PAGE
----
Business Action – Accent the Positive, Eliminate the Negative
You’ve probably read about the best places to work and wish you worked there.
You’ve also read some of those people really aren’t happy to go to work this morning.
They can’t both be right.
Maybe it’s not the place where you work but the people you work with … O.K., not all of them, just a few or maybe just one.
You know the one who is toxic as in poisonous, dangerous, contaminating, lethal.
Like a virus, he/she spreads counterproductive attitudes and actions that impact workgroups and the organization. Their contrarian, antagonistic approach spreads insidiously throughout the organization or people take extra steps to avoid becoming infected by ignoring, staying as far away as possible or limiting contact with the individual.
Toxic employees work very hard – and loud – to get their own way and will go to any length to protect their decisions, actions and territory, regardless of corporate goals or consensus. They’re oblivious to other’s inputs/recommendations and dismiss others’ ideas/thoughts/reasoning.
They go to extraordinary lengths to belittle, denigrate, dismiss the suggestions or achievements of others, thus protecting their personal gains/territory. They can bully, throw a tantrum and hold their breath with the best four-year-olds.
Left unchecked, the toxicity can impair productivity and morale; increase arguments/confrontations and vocalized or unsaid frustrations that “things just aren’t going right” (their way). In the broader view, the toxicity discourages others to do whatever it takes to make a project, program succeed.
When you know you have a toxic employee, you can do nothing but hope the situation corrects itself and it just might happen. But most of the time, it doesn’t get better. In fact, the illness gets worse and may even spread.
For most executives, the issue is difficult to address because there are other, more pressing product, program, business relationship issues to handle. In addition, it’s difficult and often uncomfortable to confront a person’s behavioral issues than let’s say his/her substance abuse problems.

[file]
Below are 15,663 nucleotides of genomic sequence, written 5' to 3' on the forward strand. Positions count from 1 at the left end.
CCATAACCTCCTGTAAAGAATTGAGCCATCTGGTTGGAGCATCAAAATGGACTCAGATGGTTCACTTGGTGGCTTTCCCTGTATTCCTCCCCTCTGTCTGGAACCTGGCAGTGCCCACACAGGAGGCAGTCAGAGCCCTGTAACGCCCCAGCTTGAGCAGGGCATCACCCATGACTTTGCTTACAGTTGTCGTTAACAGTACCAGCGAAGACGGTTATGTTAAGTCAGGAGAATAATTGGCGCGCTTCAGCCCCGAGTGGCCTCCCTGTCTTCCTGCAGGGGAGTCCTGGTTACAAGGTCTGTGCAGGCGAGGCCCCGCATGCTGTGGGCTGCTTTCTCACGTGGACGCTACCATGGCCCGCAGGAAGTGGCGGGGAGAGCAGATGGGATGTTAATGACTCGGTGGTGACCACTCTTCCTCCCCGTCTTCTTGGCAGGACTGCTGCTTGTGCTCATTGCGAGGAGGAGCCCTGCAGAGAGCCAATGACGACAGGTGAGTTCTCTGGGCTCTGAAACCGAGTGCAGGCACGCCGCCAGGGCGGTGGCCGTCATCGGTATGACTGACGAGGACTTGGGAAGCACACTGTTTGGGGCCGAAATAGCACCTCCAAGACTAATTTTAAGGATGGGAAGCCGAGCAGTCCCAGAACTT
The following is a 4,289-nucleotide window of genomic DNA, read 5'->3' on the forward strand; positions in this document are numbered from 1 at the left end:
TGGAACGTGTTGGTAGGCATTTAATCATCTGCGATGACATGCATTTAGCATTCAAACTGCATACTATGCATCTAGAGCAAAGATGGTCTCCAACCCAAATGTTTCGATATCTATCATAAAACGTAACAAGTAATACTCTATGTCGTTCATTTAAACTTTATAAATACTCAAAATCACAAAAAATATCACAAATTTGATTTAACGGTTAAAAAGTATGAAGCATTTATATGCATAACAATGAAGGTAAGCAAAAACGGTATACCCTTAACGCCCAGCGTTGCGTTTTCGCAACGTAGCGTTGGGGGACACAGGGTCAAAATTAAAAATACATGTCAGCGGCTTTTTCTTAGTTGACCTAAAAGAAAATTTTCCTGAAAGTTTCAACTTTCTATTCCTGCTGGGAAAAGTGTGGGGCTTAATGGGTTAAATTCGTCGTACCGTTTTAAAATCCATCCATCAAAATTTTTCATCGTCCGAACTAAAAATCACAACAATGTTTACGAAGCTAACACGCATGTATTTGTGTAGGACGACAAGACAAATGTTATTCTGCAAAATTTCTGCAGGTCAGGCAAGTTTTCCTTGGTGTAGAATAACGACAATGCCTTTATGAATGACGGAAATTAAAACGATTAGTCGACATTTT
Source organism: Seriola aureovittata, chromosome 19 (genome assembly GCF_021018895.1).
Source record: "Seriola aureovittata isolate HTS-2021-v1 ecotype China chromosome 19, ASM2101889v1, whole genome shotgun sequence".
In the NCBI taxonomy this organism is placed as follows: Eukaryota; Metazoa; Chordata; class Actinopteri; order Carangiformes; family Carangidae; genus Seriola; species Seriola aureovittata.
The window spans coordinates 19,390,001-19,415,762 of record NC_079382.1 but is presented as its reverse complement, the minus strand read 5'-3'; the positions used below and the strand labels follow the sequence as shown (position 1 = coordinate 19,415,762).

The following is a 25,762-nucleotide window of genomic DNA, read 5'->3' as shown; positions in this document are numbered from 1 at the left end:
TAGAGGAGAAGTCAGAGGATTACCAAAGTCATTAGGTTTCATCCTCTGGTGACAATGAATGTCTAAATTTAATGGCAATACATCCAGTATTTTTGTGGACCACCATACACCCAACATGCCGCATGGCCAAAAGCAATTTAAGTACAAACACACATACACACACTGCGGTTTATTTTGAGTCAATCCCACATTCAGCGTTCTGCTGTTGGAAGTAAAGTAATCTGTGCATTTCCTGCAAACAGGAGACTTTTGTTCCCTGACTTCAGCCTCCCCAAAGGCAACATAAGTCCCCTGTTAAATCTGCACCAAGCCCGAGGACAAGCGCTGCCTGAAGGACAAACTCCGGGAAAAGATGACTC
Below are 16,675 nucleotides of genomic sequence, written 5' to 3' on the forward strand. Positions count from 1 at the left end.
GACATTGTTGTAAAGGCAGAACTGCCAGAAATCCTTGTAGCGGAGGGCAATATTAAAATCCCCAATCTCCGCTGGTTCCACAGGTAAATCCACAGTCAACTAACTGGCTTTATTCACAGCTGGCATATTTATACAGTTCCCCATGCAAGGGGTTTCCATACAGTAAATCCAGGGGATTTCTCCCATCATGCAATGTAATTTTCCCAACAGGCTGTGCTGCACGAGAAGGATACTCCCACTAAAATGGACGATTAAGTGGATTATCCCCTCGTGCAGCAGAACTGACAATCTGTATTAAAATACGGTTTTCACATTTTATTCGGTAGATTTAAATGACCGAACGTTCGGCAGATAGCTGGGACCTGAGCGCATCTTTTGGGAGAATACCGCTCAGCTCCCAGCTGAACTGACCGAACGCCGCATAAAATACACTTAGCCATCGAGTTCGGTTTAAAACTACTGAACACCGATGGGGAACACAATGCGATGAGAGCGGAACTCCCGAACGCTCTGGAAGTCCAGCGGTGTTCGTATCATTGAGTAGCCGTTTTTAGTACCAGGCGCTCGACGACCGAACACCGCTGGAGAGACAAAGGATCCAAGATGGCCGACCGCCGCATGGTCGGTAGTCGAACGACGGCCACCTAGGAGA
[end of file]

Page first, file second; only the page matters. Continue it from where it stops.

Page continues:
It Could Spread
But it has to be addressed for the well-being of other employees and the entire organization.
Before confronting the infected individual, validate the hearsay and assumptions just as a physician would … get all of the facts and get a second/third opinion.
Meet with the employee in a neutral office or offsite and focus on having a positive discussion, not an argument or confrontation.
It’s important to get his/her version of the situation.
Discuss the situation in generally positive and productive terms regarding potential problems that have been brought to your attention so it won’t result in a negative or unproductive outcome.
Give the employee all of the time necessary to explain his/her views of the situations, relationships and other areas in question.
Try to reconcile and reach a common understanding regarding how you and others view the toxic actions.
Keep in mind, your goal is to help the individual be an even more productive part of the team. The company has spent a lot of time and money in developing the employee and the best scenario is to get him/her to once again become a healthy member of the team.
He/she has to believe it.
Patient zero may refuse to believe your interpretation but decide it is in the organization’s and his/her best interest to make a behavior/attitude change to meet your expectations.
If the individual doesn’t change, then you will have to begin official warning procedures or terminate the individual for the good of the organization.
The time-worn adage is true, “People are hired for their talents and fired for their behavior”
Remember, team members who were subjected to the abuse will probably require support so they can help you reestablish a healthy work environment.
Why is it important to address the issue head-on?
Also remember that toxic employees who seem to thrive on a negative perspective not only mistreat fellow employees but also business partners and customers.
What you really want is a closely knit team of highly motivated, experienced men and women who work together to have a motivated, high-performance organization that delivers the best possible products backed by superior customer service/support.
Or, maybe the toxic virus won’t spread … maybe.